Novel ways to prevent piracy of videogames don't come along too often, but when they do it's usually worth discussing; from Digital Rights Management (DRM) to one-time use activation codes, Cloud Copy Protection (employed by Ubisoft, but currently on hiatus as seen with its absence in AC: Revelations), unstoppable mutant scorpions (used by Serious Sam 3: BFE dev Croteam to discourage early piraters of the game and everything in-between.
While many developers and publishers have made their hatred for the piracy scene known, others are finding unique ways to get their message through to those most likely to pirate their games. World of Goo developer 2D Boy used the games' absence of DRM as a sales tactic, pleading gamers to purchase the game legally through legitimate sources, stating at the time “we like to think people will be good, and we want to give the best user experience possible.” Now, Starbreeze Studios, creators of sci-fi shooter Syndicate, have followed in their footsteps with a similar tact. Reddit user MikkelManDK posted onto the popular social news website a screenshot showing off a '.nfo' file within the files on the game, downloaded from Origin. Such files are often reserved for pirates who drop the files of their type into illicit copies of the game, usually including some text-based ASCII artwork with their logo, for bragging rights.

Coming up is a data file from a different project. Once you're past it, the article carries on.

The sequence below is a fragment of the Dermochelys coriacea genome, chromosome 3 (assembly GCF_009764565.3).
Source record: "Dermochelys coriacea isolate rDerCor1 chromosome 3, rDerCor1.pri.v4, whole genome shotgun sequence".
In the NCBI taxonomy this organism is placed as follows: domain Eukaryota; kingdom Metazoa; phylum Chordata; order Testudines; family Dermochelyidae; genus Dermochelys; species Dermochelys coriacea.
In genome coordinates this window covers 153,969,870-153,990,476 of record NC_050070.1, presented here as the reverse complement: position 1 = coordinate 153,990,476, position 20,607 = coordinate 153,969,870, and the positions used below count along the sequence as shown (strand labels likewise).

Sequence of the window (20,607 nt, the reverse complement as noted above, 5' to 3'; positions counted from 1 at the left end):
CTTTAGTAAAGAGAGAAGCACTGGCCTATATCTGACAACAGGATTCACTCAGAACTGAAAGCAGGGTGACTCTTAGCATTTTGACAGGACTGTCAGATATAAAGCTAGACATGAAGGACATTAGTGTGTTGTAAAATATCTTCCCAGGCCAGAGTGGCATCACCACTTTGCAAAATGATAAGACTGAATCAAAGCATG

Starbreeze took a different approach. Included within the file were just two simple install instructions, “1) Insert Disc 2) Play ;)”, and a few choice words to urge those looking through the file to apply for a job with the company if they boast an expertise within art, modelling, texturing, sound design, programming and game design. The full message goes as follows:
Are you bored with watching from the sidelines? Ready to make the switch?
Do you have considerable talents in any of the following areas?
Art, modeling, texturing, sound design
If you meet one or more of those criteria, and want to be a part of the fun,
email us at firstname.lastname@example.org today!
For other ways to contact us, see below.
The message concludes with a plea to those who may have pirated the game to consider the implications of doing so, while re-iterating the amount of real-world hours, investment and hard work gone into creating the game that they are getting for free:
Over a hundred people spent several years of their lives making this game.
If you like what you play, please consider purchasing it if you haven't.